Long before, a significant number of experts have regarded anorexia as an emotional disorder characterized by an obsessive desire to lose weight by refusing to eat. Chronic anorexia causes serious health problems that has been mainly caused by malnutrition, including weak bones and muscles, sexual problems, infertility, heart problems and seizures. Now, a new small study that has involved 16 people with severe anorexia have recently found that implanting stimulation electrodes into the brains of patients could potentially ease their anxiety and help them gain weight. The study, which has been published in The Lancet Psychiatry, reveals that deep brain stimulation might alter the brain circuits that drive anorexia nervosa symptoms and is seen to most likely help improve patients' mental and physical health.
Deep Brain Stimulation For Anorexia
According to reports revealed by Fox News, researchers of the study have allegedly found that in extreme cases of the eating disorder, the technique referred to as deep brain stimulation (DBS) have rapidly aided many of those studied reduce symptoms of either anxiety or depression, and improved their quality of life. The researchers said that a few months after their experiment, it turns out that the improved psychological symptoms began to lead to changes in weight with the average body mass index (BMI) of the group increasing to 17.3 which is a considered as a huge rise of 3.5 points. Additionally, although more research is still required, experts have highly emphasized that the findings suggest that the intervention is safe and could help improve some symptoms of anorexia.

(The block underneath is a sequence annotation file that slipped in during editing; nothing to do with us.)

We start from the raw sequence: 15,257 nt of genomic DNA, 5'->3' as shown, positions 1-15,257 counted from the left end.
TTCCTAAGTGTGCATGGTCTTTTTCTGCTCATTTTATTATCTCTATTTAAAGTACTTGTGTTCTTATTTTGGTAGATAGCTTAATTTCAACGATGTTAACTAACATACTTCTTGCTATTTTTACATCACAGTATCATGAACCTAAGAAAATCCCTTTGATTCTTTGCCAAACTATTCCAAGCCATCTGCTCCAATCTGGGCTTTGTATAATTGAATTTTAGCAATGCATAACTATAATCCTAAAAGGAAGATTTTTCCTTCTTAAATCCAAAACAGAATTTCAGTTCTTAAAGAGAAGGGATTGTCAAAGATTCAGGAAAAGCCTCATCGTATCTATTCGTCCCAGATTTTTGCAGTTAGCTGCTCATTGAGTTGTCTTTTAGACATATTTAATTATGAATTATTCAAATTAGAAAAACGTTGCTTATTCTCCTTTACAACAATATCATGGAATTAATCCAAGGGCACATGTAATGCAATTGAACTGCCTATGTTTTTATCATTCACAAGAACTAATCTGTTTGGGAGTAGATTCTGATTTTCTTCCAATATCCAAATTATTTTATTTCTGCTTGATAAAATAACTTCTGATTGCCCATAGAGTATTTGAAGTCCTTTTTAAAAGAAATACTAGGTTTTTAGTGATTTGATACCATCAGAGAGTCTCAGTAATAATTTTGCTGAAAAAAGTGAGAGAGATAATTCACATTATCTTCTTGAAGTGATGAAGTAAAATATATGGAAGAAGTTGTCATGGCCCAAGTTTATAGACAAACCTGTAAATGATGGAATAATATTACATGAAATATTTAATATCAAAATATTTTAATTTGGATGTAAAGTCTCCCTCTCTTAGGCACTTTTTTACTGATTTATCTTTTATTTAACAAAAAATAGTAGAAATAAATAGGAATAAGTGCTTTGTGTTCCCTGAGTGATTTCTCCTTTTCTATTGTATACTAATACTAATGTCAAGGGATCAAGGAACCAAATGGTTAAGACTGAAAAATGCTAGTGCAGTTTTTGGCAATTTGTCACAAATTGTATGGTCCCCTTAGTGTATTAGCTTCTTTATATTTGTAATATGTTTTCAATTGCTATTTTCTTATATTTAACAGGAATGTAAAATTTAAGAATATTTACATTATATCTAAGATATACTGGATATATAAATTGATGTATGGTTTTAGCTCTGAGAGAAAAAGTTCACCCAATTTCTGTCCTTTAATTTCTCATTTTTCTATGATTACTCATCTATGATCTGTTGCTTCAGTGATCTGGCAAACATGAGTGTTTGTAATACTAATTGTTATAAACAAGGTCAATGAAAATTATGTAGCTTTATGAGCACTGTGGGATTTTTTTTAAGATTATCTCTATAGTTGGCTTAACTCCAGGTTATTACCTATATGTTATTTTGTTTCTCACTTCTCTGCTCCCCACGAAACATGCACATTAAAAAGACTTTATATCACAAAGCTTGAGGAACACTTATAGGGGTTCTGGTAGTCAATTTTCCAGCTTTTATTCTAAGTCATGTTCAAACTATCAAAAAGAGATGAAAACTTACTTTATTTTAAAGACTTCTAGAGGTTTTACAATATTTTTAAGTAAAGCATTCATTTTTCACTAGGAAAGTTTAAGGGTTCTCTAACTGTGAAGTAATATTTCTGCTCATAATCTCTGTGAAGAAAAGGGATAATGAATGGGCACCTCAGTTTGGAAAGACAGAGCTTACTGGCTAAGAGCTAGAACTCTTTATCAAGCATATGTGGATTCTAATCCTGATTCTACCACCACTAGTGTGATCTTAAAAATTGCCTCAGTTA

Furthermore, in one of his statements reported by Medical Xpress, study lead author, Professor Andres Lozano, University of Toronto, Canada, have described anorexia as a psychiatric disorder with the highest mortality rate, and there is an urgent need in coming up with a safe, effective and as well as evidence-driven treatments that are informed by a growing understanding of brain circuitry. Additionally, Dr. Nir Lipsman, Sunnybrook Health Sciences Centre, Canada, who was also involved in the study said that although their findings emphasize the need for continued research into novel neuromodulation strategies for anorexia nervosa, it basically suggests that a focal brain intervention, deep brain stimulation, may have an impact on the circuitry of symptoms that serve to maintain anorexia and make it so difficult to treat. As of the press time, DBS is being used to target brain circuits involved in Parkinson's disease and tremors, and has also been shown to be very effective in reducing symptoms.
On the other hand, after intensive treatment, nearly half of adult women with anorexia nervosa relapse within a year which then shows how modern neuroscience can lead to a new treatment and simultaneously improve understanding of perpetuating factors in a complex, multifactorial disease. Ultimately, difficulty in changing these factors, which are not a part of the diagnostic symptoms of anorexia nervosa, which is seen to contribute to the poor outcomes that are consequently seen with conventional treatments.